LUCKNOW/CHANDIGARH/JAIPUR: With the farmer protest moving away from Delhi borders to the hinterlands, it would seem the government is now breathing easy, which has given it the confidence to bat on the front foot for the three new agriculture laws. But behind the brave front it is putting up, the ruling BJP at the Centre would clearly be nervous, as the anger among farmers, especially in the Jatlands of north India, may singe the party at the hustings.
The BJP’s Jat citadel in three states — Uttar Pradesh, Haryana and Rajasthan — is on shaky grounds. Having weaned away the community — which is mainly into farming and hence driving the current agitation — from the rivals’ fold, the BJP now faces its biggest test yet vis-a-vis the Jat vote bank.
With panchayat polls in Haryana and UP round the corner, the saffron party’s challenge is immediate in these two states.
Uttar Pradesh: Slipping ground
With panchayat elections due in April and state polls just a year away, it’s in Uttar Pradesh that the BJP is feeling maximum heat, especially since Rakesh Tikait has taken over the leadership of the farmer agitation after the Republic Day violence.
The Tikait brothers — Naresh and Rakesh — from Sisauli village of Muzaffarnagar head the Baliyan Khap that is ranked as one of the biggest among the Jat community.
The Jat votes decide the fate of a party in about 20 Assembly and 17 Lok Sabha seats. Their support helped the BJP gain big in 2014 and 2019 Lok Sabha polls and the 2017 state elections.
That’s the reason the farmer protest is giving the ruling party sleepless nights while it has given a listless opposition a chance to revive its political fortunes.
The massive turnouts at the Kisan Mahapanchayats in Muzaffarnagar, Bijnor and Meerut have heightened the BJP’s worries as parties like the Rashtriya Lok Dal and the Congress are trying to capitalise on the stir.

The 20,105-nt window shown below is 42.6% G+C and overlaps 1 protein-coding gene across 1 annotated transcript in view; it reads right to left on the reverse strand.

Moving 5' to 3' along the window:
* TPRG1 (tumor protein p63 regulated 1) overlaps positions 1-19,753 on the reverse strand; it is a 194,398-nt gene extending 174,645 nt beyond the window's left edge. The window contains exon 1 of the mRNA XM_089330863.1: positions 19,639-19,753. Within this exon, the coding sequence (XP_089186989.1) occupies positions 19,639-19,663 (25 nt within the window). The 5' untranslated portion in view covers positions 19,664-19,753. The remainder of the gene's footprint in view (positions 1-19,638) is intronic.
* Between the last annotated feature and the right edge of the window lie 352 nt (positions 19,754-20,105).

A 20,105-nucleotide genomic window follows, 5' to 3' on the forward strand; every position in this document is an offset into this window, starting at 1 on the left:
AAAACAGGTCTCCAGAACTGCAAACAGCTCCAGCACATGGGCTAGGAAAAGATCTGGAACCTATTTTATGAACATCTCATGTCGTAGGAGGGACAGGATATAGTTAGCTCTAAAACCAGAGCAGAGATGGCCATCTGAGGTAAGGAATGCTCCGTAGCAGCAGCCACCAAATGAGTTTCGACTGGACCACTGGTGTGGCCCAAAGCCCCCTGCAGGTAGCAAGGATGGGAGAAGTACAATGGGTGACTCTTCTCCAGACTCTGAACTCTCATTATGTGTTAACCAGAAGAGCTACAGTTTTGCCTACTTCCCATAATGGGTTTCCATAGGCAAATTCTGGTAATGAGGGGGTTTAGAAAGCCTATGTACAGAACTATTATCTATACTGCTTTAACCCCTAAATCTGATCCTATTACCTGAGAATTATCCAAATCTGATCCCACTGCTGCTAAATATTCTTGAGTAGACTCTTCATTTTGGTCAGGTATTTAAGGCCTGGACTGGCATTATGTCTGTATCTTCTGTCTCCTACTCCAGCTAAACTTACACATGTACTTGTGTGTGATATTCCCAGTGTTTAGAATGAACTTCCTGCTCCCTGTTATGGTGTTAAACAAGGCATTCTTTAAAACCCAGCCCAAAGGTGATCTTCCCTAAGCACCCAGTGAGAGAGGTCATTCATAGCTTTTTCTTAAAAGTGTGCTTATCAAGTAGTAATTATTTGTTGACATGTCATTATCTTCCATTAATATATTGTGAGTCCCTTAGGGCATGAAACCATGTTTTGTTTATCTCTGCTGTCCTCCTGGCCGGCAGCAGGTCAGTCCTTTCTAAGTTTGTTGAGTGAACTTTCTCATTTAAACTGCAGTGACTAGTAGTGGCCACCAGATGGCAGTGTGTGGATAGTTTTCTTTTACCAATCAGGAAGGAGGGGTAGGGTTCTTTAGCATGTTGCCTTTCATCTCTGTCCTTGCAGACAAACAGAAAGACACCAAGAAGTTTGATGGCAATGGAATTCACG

An anxious BJP is now strategising to find a solution so as not to let the Jat vote bank slip at any cost. The party brass recently had a closed door meeting with the Jat leaders of western UP who pressed for an urgent solution.
The party has deployed senior western UP leaders to clear the misconceptions about the three laws. State ministers were tasked with holding meetings with farmers to convince them.
Nearly 96 per cent of UP’s Jat population is spread across 11 western districts and is mainly engaged in farming. Barring sugarcane, most of the crops grown, such as wheat, paddy and maize, are covered under the MSP regime. That’s why the protesting farmers’ demand to provide legal guarantee to MSP has found a strong resonance.
Haryana: Sense of alienation
Jats constitute the largest population that’s into farming in the state. The Centre’s firm refusal to repeal the laws and the state’s tough action against the protesters has antagonised the community. More than half-a-dozen mahapanchayats have been held in the state. The Jats have a strong in presence in 11 districts which have 47 out of the total 90 Assembly seats.
Jat and Jat Sikh support holds the key to victory in these 47 (over 50 per cent) seats, of which the Congress won 19 and the BJP 18 in 2019. In the 2019 Lok Sabha elections, the BJP made a sweep winning all 10 seats with a large number of Jat farmers voting for it.
However, political analysts term those victories to the Modi factor. They say the 2016 Jat agitation over OBC status had made the community turn away from the BJP.
The farmer movement has revived the anti-BJP sentiments and alienated the community which can cost the BJP dear in polls.
Rajasthan: Laws unacceptable
The Jat community, which has the largest population among the farmers, holds the key to victory in 45-50 out of 200 Vidhan Sabha seats.
Though spread across Rajasthan, the Jat vote is critical in about a dozen districts. About 90% of Jats are farmers.
The main crops they grow are wheat, cotton, rice, barley, mustard, maize, jowar and pulses, most of which are covered under the MSP system and are sold in mandis. That’s the reason the state’s Jats are firmly against the farm laws.
“Even the present system is not perfect, but at least the MSP works as a benchmark. But the Modi government is not willing to give any legal guarantee for continuing the MSP,” said Mahendra Singh, general secretary of the Rajasthan Jat Mahasabha.